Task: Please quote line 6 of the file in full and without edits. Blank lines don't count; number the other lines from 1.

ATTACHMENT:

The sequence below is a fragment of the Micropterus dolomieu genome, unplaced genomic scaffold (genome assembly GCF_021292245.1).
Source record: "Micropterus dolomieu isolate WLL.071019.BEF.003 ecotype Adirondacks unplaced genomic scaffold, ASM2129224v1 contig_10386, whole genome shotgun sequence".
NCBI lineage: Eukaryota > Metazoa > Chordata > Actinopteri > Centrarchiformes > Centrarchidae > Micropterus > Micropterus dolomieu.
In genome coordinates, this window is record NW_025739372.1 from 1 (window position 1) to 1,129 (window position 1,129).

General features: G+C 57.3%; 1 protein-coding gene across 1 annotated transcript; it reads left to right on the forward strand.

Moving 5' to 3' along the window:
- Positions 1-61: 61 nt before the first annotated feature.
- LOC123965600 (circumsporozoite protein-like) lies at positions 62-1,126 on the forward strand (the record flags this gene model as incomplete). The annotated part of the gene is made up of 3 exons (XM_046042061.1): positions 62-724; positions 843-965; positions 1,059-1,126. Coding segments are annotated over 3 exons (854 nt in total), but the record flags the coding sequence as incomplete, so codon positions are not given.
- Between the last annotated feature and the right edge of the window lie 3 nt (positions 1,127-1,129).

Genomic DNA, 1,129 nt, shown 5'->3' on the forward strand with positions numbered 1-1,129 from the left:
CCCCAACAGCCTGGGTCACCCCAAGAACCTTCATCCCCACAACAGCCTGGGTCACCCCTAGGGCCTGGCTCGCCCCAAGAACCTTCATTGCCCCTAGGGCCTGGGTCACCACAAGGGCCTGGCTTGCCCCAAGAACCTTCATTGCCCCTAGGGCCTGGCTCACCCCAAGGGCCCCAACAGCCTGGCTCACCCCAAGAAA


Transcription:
Moving 5' to 3' along the window: